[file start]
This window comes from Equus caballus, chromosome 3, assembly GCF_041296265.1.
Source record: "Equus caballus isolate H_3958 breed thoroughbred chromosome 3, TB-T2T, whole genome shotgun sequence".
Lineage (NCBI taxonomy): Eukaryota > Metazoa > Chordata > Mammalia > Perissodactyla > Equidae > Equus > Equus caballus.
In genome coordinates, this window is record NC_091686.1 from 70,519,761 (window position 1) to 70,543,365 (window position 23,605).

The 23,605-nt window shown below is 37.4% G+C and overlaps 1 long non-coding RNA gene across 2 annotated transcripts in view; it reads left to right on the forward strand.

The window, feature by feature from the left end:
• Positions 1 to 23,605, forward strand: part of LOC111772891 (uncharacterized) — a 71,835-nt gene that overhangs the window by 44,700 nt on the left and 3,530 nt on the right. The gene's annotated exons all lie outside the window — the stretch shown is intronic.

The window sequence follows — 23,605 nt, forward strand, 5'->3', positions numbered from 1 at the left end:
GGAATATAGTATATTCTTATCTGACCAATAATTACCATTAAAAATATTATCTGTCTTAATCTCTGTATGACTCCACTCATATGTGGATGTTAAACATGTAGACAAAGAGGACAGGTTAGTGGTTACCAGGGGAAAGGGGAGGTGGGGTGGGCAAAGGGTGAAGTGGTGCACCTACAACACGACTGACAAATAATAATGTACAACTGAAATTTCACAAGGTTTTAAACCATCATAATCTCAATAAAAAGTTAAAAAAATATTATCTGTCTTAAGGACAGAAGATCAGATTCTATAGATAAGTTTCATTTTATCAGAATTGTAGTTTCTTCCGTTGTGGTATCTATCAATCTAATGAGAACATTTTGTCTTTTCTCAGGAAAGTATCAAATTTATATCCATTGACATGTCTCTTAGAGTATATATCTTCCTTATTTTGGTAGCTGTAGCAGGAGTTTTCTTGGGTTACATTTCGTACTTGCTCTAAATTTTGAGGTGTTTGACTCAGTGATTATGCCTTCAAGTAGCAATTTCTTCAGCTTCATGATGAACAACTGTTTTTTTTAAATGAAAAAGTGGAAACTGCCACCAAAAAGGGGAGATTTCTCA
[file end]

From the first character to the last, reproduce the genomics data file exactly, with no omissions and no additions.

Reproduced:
This window comes from Equus caballus, chromosome 3, assembly GCF_041296265.1.
Source record: "Equus caballus isolate H_3958 breed thoroughbred chromosome 3, TB-T2T, whole genome shotgun sequence".
Lineage (NCBI taxonomy): Eukaryota > Metazoa > Chordata > Mammalia > Perissodactyla > Equidae > Equus > Equus caballus.
In genome coordinates, this window is record NC_091686.1 from 70,519,761 (window position 1) to 70,543,365 (window position 23,605).

The 23,605-nt window shown below is 37.4% G+C and overlaps 1 long non-coding RNA gene across 2 annotated transcripts in view; it reads left to right on the forward strand.

The window, feature by feature from the left end:
• Positions 1 to 23,605, forward strand: part of LOC111772891 (uncharacterized) — a 71,835-nt gene that overhangs the window by 44,700 nt on the left and 3,530 nt on the right. The gene's annotated exons all lie outside the window — the stretch shown is intronic.

The window sequence follows — 23,605 nt, forward strand, 5'->3', positions numbered from 1 at the left end:
GGAATATAGTATATTCTTATCTGACCAATAATTACCATTAAAAATATTATCTGTCTTAATCTCTGTATGACTCCACTCATATGTGGATGTTAAACATGTAGACAAAGAGGACAGGTTAGTGGTTACCAGGGGAAAGGGGAGGTGGGGTGGGCAAAGGGTGAAGTGGTGCACCTACAACACGACTGACAAATAATAATGTACAACTGAAATTTCACAAGGTTTTAAACCATCATAATCTCAATAAAAAGTTAAAAAAATATTATCTGTCTTAAGGACAGAAGATCAGATTCTATAGATAAGTTTCATTTTATCAGAATTGTAGTTTCTTCCGTTGTGGTATCTATCAATCTAATGAGAACATTTTGTCTTTTCTCAGGAAAGTATCAAATTTATATCCATTGACATGTCTCTTAGAGTATATATCTTCCTTATTTTGGTAGCTGTAGCAGGAGTTTTCTTGGGTTACATTTCGTACTTGCTCTAAATTTTGAGGTGTTTGACTCAGTGATTATGCCTTCAAGTAGCAATTTCTTCAGCTTCATGATGAACAACTGTTTTTTTTAAATGAAAAAGTGGAAACTGCCACCAAAAAGGGGAGATTTCTCA